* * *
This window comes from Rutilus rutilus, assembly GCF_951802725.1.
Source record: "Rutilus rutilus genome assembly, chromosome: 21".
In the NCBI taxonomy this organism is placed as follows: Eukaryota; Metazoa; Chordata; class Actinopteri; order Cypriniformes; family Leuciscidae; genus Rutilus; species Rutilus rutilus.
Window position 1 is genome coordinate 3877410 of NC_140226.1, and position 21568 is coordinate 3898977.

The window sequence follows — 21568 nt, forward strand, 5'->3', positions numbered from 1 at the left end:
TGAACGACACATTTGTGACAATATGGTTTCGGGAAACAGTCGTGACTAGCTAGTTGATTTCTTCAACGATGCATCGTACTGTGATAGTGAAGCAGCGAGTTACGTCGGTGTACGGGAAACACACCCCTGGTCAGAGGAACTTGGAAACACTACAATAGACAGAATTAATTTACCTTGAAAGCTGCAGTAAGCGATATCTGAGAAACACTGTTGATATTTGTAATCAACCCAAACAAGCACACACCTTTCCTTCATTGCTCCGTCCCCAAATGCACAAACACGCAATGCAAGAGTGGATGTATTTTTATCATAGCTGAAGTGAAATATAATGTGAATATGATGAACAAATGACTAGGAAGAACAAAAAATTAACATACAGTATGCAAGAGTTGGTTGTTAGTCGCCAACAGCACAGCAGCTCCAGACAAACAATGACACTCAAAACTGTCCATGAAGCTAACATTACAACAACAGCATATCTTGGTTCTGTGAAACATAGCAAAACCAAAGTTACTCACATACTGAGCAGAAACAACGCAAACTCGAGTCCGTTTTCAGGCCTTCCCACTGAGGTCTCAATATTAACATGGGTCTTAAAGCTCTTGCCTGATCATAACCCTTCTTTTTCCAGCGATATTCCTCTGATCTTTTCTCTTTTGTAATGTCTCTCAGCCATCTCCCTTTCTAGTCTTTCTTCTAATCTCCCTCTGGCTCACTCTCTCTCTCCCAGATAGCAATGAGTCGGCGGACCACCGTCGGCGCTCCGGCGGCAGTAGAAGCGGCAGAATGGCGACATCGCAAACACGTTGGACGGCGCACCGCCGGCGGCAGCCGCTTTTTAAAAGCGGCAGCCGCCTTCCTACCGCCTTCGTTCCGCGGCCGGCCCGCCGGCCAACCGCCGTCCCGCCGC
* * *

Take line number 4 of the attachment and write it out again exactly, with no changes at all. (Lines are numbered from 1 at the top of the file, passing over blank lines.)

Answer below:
Window position 1 is genome coordinate 3877410 of NC_140226.1, and position 21568 is coordinate 3898977.